Speaking to the General Assembly of Employers’ associations on Monday. / Sergio Pérez
The Spanish Government is preparing a new package of unpopular anti-crisis reforms and wants to inoculate the general public in order to cushion the blow of the bombshell when it does finally drop.
Sources of the state tax agency revealed this week that they are working on the value added tax (IVA) increase demanded by the European Commission and International Monetary Fund (IMF). For the time being however this will involve moving some products currently subject to a reduced rate into the general 18 per cent tax band.
Rajoy announced on Monday that more “difficult” economic measures would be coming “soon” in order to “grow and create employment”.
He gave no more clues, but tax agency sources have confirmed that the government is revising the list of products currently subject to the reduced IVA rates of four and eight per cent. In this way state income from value added tax would increase by applying the full 18 per cent rate to more items.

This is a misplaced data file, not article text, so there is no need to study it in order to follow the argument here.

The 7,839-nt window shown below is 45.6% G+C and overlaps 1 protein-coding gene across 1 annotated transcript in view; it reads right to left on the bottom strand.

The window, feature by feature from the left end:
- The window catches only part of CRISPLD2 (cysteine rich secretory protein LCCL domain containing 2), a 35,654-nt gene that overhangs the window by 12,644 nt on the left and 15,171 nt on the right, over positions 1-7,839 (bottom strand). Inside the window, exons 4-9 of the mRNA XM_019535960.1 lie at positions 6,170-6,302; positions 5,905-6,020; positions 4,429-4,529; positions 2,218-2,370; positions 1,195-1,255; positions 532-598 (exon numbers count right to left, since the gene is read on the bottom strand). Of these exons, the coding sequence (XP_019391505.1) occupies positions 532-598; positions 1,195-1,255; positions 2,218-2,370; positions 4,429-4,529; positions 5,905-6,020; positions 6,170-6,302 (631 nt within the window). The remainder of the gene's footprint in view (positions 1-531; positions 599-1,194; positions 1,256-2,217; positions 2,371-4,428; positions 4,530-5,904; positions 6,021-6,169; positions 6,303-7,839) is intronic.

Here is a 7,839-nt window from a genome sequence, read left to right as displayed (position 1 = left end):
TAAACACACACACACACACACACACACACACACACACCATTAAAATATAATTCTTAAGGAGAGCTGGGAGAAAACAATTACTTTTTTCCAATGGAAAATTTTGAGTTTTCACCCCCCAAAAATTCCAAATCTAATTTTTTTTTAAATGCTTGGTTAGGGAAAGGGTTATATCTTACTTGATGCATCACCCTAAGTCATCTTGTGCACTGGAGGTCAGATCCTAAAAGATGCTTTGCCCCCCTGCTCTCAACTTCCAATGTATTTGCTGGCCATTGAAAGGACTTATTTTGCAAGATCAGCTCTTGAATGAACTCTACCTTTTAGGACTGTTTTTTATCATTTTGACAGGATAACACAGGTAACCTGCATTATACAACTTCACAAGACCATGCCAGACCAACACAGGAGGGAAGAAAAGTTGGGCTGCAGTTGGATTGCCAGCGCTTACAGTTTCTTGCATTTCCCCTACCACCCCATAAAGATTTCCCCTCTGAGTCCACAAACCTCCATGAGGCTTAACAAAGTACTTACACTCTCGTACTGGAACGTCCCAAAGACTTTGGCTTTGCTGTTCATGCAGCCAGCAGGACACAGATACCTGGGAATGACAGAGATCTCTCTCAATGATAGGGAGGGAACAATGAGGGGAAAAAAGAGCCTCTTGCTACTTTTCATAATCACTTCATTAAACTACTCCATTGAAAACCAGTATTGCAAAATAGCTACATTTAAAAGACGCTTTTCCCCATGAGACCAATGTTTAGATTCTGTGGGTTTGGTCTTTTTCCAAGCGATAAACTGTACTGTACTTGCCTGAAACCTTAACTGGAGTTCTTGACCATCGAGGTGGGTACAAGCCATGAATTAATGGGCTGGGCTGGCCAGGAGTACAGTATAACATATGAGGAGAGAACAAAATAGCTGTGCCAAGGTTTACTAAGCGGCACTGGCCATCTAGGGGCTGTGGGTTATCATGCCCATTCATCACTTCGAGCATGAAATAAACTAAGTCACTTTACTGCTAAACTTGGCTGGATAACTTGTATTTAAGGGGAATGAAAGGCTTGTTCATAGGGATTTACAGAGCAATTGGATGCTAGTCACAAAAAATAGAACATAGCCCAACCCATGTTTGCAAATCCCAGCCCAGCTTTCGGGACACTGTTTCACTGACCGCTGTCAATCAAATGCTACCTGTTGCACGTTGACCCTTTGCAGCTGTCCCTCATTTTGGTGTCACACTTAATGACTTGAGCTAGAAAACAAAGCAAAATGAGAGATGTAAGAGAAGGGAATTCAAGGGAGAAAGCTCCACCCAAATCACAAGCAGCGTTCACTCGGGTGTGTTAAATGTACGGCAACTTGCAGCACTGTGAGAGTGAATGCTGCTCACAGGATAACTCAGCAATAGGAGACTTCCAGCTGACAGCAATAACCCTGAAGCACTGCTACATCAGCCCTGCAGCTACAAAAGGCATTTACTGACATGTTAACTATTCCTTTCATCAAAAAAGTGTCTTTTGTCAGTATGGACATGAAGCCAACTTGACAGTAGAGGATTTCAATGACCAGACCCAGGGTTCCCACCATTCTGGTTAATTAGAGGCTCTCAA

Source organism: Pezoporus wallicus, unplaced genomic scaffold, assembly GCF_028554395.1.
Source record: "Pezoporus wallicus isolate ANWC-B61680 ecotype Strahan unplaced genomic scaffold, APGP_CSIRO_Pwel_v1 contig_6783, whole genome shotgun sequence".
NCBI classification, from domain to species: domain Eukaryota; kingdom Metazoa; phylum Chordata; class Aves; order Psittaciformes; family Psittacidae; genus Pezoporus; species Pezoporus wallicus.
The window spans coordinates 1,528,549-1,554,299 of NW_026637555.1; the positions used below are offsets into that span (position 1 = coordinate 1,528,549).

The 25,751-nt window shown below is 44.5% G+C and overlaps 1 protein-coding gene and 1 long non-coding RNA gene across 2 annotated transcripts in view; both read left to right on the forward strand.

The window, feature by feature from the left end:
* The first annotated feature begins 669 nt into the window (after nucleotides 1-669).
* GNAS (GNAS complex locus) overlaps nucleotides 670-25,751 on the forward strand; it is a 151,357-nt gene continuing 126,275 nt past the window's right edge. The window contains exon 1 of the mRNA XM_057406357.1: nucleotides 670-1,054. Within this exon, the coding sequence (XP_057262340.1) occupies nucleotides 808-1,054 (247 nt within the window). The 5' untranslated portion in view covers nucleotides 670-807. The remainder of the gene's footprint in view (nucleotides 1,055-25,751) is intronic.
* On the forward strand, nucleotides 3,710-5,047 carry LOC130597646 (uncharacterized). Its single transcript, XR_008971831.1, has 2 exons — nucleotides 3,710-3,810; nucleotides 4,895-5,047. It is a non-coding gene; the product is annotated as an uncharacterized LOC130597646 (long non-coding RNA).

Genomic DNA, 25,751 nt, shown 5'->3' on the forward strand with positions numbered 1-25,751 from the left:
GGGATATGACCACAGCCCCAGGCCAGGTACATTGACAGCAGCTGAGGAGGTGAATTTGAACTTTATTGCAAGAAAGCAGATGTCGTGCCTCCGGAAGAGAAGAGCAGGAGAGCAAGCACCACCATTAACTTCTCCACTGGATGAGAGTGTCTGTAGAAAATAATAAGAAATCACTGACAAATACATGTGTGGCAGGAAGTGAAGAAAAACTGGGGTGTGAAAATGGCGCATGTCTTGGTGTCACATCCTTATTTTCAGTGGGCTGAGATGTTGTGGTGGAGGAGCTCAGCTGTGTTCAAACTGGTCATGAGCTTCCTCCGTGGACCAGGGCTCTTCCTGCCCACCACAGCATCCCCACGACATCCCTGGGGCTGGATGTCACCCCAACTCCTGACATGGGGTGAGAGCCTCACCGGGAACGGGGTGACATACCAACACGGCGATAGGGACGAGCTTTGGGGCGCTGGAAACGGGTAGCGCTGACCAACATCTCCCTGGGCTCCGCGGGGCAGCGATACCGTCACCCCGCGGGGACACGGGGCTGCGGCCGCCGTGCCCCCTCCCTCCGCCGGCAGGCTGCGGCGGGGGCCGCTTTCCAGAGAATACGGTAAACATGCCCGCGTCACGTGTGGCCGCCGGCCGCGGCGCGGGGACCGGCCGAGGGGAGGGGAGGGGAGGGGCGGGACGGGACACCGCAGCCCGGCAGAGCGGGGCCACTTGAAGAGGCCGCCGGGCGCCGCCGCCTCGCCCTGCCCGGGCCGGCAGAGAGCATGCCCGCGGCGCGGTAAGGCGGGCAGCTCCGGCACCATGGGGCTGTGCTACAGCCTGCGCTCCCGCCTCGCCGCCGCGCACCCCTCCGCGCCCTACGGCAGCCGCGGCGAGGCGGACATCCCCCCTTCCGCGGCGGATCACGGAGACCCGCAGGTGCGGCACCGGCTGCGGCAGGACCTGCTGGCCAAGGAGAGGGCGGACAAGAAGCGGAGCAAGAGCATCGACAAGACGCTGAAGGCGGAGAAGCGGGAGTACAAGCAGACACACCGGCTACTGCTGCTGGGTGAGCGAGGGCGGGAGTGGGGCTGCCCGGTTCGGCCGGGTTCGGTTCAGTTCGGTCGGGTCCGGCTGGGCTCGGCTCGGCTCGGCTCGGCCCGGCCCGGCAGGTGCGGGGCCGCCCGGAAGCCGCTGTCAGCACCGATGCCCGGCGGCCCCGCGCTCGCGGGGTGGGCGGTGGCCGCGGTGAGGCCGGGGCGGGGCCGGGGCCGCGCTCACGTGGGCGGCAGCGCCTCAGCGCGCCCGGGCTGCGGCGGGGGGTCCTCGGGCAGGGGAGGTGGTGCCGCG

At present the 18 per cent rate is paid on the majority of consumer goods and services. Prime Minister Rajoy is clearly reluctant to increase this general rate, especially after he slammed the two per cent hike introduced by Zapatero in 2010 so fiercely and now fears heavy criticism as well as a slump in consumer spending.
To ease the blow the EU suggested expanding the top band without formally increasing the rates. In practice they will be increasing value added tax on certain products, but can use the term “expand” rather than “increase”.
At present the reduced rate of eight per cent tax is applied to some food products, glasses and contact lenses, catering and tourism, cultural events, newspapers, hairdressing, funeral services and certain health and farming equipment. The “super reduced” rate of four per cent is applied to products considered as basic essentials, such as bread, milk, eggs, fruit and vegetables, cheese, books, medicines, and ‘protected’ housing.
Rajoy warned the country of “difficult” measures to come during his speech to the General Assembly of the CEOE, the Spanish Confederation of Employers’ Organisations. This was the ideal forum for this type of announcement, as business owners have criticised the measures already introduced as “insufficient” and call for more extreme changes to labour and tax legislation.
Rajoy provided no further indications as to what his difficult decisions will involve however experts suggest that the coming measures could affect public administration, public sector salaries, pensions and even unemployment benefits.